Give me a word, any word

People always take pride at the fact that their culture and language have reached other places.

In the movie My Big Fat Greek Wedding, Gus Portokalos is so proud of his Greek heritage and believes all English words can be traced to Greek. He challenges his interlocutor, “Give me a word, any word, and I show you that the root of that word is Greek.” 

As a Chinese, I am also proud of Chinese culture and language. Even though it was probably not true, I still want to believe that Marco Polo brought noodles and pizzas to Italy from China. And when I was learning English, I was always interested to learn that some English words have a Chinese root, coming either from putonghua or other dialects, such as the word “yin yang”, “feng shui”, “tea”, “ketchup”,“dim sum”, and “kung fu”. It was like “oh, hello, I know you!”

Languages always absorb new elements. Mandarin is not an exception. For non-Chinese speakers who are learning Mandarin, it is equally fantastic to know that many Chinese words are from their languages.

There are a few different ways for a foreign word to become a Chinese word.

Phonetic translation

The first is through phonetic translation, that the sound of Chinese words resemble so much of their origins. For example the following words.

坦克: tank

逻辑: logic

基因: gene

三明治: sandwich

马拉松: marathon

雷达: radar

咖啡: coffee

Of all the above words, I particularly like the word 雷达, “thunder reach”, which conjures a nice image for the modern equipment, which the original word does not have. And I must mention that, except English, all my European languages are rusty, therefore I use English words as the roots for the above words. It is possible the real roots can be Latin, Greek, or other languages. Having said that, I do recognise that the word 咖啡 sounds closer to the French word “café” than the English word “coffee”. 

Many names which were translated phonetically have been accepted and widely used in Mandarin. Such as the following words.

道琼斯: Dow Jones

波音: Boeing

大卫: David

三星: Samsung

It is a lot of fun for students to decipher these words!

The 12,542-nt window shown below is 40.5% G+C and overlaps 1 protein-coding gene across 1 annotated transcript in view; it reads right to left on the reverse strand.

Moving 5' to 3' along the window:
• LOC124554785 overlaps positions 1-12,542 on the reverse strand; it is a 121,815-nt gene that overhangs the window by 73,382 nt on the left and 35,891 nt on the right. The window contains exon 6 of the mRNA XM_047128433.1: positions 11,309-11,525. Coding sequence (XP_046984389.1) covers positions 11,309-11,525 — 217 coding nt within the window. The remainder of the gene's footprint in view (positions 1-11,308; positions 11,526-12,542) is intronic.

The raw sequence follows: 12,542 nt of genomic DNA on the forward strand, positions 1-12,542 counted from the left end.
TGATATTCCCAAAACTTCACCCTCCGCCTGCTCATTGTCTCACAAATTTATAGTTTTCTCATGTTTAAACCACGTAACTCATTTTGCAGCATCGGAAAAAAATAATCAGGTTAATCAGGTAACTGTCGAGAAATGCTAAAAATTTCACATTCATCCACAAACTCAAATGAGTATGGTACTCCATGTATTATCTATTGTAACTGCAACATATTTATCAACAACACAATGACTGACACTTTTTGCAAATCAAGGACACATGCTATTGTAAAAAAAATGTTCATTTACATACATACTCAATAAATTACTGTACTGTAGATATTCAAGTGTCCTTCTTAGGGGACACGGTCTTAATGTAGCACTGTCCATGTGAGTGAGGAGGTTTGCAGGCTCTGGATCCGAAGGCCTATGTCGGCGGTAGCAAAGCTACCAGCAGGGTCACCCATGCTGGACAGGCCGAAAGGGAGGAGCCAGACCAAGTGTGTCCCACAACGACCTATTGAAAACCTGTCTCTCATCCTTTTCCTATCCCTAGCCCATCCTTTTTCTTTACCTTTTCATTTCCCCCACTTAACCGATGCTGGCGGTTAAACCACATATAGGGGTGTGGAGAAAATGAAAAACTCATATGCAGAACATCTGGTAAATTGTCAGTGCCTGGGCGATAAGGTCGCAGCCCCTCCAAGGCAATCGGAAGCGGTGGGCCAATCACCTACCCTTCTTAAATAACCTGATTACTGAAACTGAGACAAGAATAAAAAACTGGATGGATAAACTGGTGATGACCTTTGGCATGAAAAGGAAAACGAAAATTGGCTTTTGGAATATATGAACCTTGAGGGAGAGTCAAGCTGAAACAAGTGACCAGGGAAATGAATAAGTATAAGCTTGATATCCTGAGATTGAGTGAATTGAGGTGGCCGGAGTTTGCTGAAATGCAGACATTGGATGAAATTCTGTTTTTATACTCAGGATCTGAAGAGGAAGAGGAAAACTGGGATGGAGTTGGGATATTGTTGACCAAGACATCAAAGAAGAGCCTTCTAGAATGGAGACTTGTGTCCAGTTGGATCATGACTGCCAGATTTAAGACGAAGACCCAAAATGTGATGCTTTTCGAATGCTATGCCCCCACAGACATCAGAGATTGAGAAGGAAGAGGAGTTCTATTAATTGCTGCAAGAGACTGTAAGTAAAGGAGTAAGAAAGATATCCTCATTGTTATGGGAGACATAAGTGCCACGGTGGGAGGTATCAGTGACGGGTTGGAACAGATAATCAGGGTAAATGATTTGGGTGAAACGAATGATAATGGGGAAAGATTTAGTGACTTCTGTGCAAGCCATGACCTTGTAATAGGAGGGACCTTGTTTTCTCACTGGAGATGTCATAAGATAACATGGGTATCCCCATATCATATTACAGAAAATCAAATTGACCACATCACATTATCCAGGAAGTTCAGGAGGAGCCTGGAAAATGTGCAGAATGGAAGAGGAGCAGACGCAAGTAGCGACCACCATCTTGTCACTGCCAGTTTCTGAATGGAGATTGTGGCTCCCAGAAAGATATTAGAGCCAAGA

Phonetic translation plus meaning translation

Another way for Chinese to absorb foreign words is through a mixed translation. Part of the word is a phonetic translation and the rest is translation by meaning. Such as the following words.

啤酒: beer

吉普车: jeep

迷你裙: miniskirt

华尔街: Wall Street

In this words, the first one or two characters are phonetic re-writing of the English words, while the last character gives us the meaning. And 迷你裙 is especially good. In English, “mini” only means small, tiny. But after it entered Chinese, it became more expressive. Not only does it capture the sound of the original word, but also gives the effect of the word, “charm you”. It is like turning a bicycle into a motorcycle. 

Sometimes a word was first brought into Chinese phonetically, but later transformed into a different Chinese word which is clearer in meaning and easier to use. For example the word “democracy”. It was first translated into 德谟克拉西, and now it is 民主. Another example is “romantic”. It was first translated into 罗曼蒂克, and later became 浪漫. 

Meaning translation

There are also many words translated into Chinese based on their meanings. And these words have blended in seamlessly. Look at these words.

黑板: blackboard

代沟: generation-gap

星球大战: star war

蜜月: honeymoon

相对论: theory of relativity

Roman letters in Chinese

One thing in common with all the previous examples is that all translated words are made up with Chinese characters. Different from them, there are some Chinese words which have incorporated with a Roman letter. Such as these words. 

T恤: T-shirt

X光: X ray

A型血: Blood Type A

维生素C: Vitamin C

O型腿: O-leg

Sometimes, one Roman letter is not enough, the whole English acronyms came in and stayed as they are. For example, OK, DNA, CPU, MP3, WiFi, CEO, VIP, PM2.5, DVD. It is common to hear someone says: “酒店有WiFi吗?” These words are very popular nowadays, and also have sparked some debates on whether or not they are corrupting the purity of Chinese language. 

Sometimes, I also hear a kind of sandwich language that English words and Chinese words are mixed together. It is quite common in Hong Kong. Take a look at the following sentences. 

那个晚会上,大家都很 high。

你要注意 keep fit。

昨天老板出了 memo。

他真没有sense。

Chinese made English words

It is interesting to learn that Chinese language has welcomed and transformed many words from other languages. However, the real genius of Chinese people goes beyond simply making some foreign words their own. There are, in fact, foreign looking words which are home made. For example the following words.

阿Q: Probably the most famous character in modern Chinese literature, created by Lu Xun.

QQ: An instant messaging software service developed by the Chinese tech company Tencent.

AA制: Nobody knows for sure what the AA stands for, “Algebraic Average”, “Acting Appointment”, or “ana”? Neither are we certain where this word was originally coined, possibly in Hong Kong or Guangzhou. Nonetheless, it is being used widely. (For people who do not know, it means to split the bill evenly.)


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